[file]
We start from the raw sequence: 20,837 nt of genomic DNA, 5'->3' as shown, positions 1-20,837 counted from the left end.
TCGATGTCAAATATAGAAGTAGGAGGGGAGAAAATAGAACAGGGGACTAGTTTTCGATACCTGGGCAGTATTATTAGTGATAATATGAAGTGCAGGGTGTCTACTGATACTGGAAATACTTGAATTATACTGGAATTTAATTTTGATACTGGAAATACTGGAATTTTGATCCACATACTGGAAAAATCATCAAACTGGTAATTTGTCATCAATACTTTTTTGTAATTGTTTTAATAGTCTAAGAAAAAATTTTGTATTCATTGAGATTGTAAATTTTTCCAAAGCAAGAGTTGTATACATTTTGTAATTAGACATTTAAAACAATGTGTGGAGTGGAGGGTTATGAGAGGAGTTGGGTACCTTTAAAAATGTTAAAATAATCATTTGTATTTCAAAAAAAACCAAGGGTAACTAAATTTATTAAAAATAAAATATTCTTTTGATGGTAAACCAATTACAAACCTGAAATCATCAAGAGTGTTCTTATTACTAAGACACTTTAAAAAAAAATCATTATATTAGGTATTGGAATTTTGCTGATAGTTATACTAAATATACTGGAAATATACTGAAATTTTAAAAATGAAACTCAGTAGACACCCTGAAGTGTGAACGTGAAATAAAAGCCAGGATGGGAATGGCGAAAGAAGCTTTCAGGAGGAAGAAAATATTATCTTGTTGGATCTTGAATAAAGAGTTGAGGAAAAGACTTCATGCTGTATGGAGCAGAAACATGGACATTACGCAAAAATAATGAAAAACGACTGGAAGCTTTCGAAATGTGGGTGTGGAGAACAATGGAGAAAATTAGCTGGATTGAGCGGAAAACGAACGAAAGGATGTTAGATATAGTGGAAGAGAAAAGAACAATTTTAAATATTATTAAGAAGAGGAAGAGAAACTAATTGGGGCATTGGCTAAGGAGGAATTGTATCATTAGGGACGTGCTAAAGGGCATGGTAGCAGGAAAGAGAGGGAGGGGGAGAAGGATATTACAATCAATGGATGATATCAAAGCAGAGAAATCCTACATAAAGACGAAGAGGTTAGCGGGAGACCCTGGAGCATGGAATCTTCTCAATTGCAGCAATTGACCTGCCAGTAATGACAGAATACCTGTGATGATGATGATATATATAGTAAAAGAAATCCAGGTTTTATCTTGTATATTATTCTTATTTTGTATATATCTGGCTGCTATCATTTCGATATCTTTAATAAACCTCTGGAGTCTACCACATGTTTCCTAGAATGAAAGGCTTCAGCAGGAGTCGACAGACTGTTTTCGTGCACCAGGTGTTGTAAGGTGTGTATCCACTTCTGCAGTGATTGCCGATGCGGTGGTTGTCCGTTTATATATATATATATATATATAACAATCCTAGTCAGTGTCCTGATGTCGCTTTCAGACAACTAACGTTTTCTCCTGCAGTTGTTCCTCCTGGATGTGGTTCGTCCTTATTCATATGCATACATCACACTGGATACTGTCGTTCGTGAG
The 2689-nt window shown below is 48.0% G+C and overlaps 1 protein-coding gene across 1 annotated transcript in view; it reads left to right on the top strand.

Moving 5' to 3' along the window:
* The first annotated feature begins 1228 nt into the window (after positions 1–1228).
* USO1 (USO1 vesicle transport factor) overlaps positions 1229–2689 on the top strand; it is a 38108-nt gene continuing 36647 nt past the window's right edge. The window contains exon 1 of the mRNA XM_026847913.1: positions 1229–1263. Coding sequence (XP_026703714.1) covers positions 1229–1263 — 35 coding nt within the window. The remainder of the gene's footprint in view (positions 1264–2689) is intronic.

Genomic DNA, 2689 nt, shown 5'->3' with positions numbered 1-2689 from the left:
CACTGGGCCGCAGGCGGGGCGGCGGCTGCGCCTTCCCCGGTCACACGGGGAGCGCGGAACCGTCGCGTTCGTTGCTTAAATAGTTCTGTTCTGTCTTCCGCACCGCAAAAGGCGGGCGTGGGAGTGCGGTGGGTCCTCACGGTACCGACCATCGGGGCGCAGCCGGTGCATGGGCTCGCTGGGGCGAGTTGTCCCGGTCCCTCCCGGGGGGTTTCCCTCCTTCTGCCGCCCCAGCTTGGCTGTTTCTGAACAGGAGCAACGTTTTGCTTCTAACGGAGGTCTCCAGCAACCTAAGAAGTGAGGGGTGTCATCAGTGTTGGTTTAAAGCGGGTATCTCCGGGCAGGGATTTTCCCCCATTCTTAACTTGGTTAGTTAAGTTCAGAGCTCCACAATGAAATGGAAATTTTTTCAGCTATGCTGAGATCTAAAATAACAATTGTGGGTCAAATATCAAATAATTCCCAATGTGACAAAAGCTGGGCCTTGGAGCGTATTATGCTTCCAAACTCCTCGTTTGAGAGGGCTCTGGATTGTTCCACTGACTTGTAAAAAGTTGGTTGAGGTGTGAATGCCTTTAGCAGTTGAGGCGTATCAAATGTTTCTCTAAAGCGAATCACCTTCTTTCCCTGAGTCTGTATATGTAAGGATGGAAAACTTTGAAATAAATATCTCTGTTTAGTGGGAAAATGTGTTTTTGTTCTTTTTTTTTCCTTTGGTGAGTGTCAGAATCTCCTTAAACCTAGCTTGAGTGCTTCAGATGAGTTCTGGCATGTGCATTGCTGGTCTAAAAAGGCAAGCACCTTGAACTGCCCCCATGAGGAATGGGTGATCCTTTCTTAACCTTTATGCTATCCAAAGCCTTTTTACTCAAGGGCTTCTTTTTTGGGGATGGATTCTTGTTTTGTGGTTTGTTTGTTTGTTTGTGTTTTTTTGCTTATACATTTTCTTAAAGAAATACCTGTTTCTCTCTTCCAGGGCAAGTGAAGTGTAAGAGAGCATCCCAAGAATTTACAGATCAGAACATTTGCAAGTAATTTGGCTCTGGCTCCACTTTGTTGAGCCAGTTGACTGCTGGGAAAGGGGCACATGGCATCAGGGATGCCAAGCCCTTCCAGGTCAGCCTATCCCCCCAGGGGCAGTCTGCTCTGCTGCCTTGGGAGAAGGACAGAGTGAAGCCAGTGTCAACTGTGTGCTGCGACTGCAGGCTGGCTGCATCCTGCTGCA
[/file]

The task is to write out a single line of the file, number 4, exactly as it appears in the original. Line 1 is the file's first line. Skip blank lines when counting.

Moving 5' to 3' along the window: